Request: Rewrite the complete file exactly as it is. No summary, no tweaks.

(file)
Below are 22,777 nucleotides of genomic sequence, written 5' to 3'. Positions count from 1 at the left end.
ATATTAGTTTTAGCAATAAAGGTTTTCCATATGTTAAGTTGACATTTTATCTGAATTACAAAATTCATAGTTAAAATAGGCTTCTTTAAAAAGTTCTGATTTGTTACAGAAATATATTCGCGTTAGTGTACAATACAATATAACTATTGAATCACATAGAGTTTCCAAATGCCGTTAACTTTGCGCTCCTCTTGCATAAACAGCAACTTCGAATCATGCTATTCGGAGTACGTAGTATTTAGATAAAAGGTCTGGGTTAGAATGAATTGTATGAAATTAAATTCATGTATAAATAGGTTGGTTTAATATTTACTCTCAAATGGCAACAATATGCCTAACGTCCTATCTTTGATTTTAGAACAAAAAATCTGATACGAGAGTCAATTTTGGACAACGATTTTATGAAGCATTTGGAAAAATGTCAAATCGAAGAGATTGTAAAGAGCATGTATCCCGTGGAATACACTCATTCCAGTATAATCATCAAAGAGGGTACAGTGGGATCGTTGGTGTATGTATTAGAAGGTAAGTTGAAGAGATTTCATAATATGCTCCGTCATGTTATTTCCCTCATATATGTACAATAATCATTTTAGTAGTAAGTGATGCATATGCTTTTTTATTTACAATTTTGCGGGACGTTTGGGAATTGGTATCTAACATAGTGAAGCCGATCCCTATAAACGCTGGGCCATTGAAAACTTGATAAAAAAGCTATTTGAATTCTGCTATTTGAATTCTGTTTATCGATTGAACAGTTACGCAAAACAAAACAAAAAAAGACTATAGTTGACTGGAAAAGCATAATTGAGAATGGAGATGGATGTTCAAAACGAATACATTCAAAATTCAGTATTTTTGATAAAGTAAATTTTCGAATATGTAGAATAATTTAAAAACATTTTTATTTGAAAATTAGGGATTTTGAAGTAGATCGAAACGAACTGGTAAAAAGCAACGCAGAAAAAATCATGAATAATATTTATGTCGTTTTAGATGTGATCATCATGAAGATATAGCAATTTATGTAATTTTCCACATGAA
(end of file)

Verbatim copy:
Below are 22,777 nucleotides of genomic sequence, written 5' to 3'. Positions count from 1 at the left end.
ATATTAGTTTTAGCAATAAAGGTTTTCCATATGTTAAGTTGACATTTTATCTGAATTACAAAATTCATAGTTAAAATAGGCTTCTTTAAAAAGTTCTGATTTGTTACAGAAATATATTCGCGTTAGTGTACAATACAATATAACTATTGAATCACATAGAGTTTCCAAATGCCGTTAACTTTGCGCTCCTCTTGCATAAACAGCAACTTCGAATCATGCTATTCGGAGTACGTAGTATTTAGATAAAAGGTCTGGGTTAGAATGAATTGTATGAAATTAAATTCATGTATAAATAGGTTGGTTTAATATTTACTCTCAAATGGCAACAATATGCCTAACGTCCTATCTTTGATTTTAGAACAAAAAATCTGATACGAGAGTCAATTTTGGACAACGATTTTATGAAGCATTTGGAAAAATGTCAAATCGAAGAGATTGTAAAGAGCATGTATCCCGTGGAATACACTCATTCCAGTATAATCATCAAAGAGGGTACAGTGGGATCGTTGGTGTATGTATTAGAAGGTAAGTTGAAGAGATTTCATAATATGCTCCGTCATGTTATTTCCCTCATATATGTACAATAATCATTTTAGTAGTAAGTGATGCATATGCTTTTTTATTTACAATTTTGCGGGACGTTTGGGAATTGGTATCTAACATAGTGAAGCCGATCCCTATAAACGCTGGGCCATTGAAAACTTGATAAAAAAGCTATTTGAATTCTGCTATTTGAATTCTGTTTATCGATTGAACAGTTACGCAAAACAAAACAAAAAAAGACTATAGTTGACTGGAAAAGCATAATTGAGAATGGAGATGGATGTTCAAAACGAATACATTCAAAATTCAGTATTTTTGATAAAGTAAATTTTCGAATATGTAGAATAATTTAAAAACATTTTTATTTGAAAATTAGGGATTTTGAAGTAGATCGAAACGAACTGGTAAAAAGCAACGCAGAAAAAATCATGAATAATATTTATGTCGTTTTAGATGTGATCATCATGAAGATATAGCAATTTATGTAATTTTCCACATGAA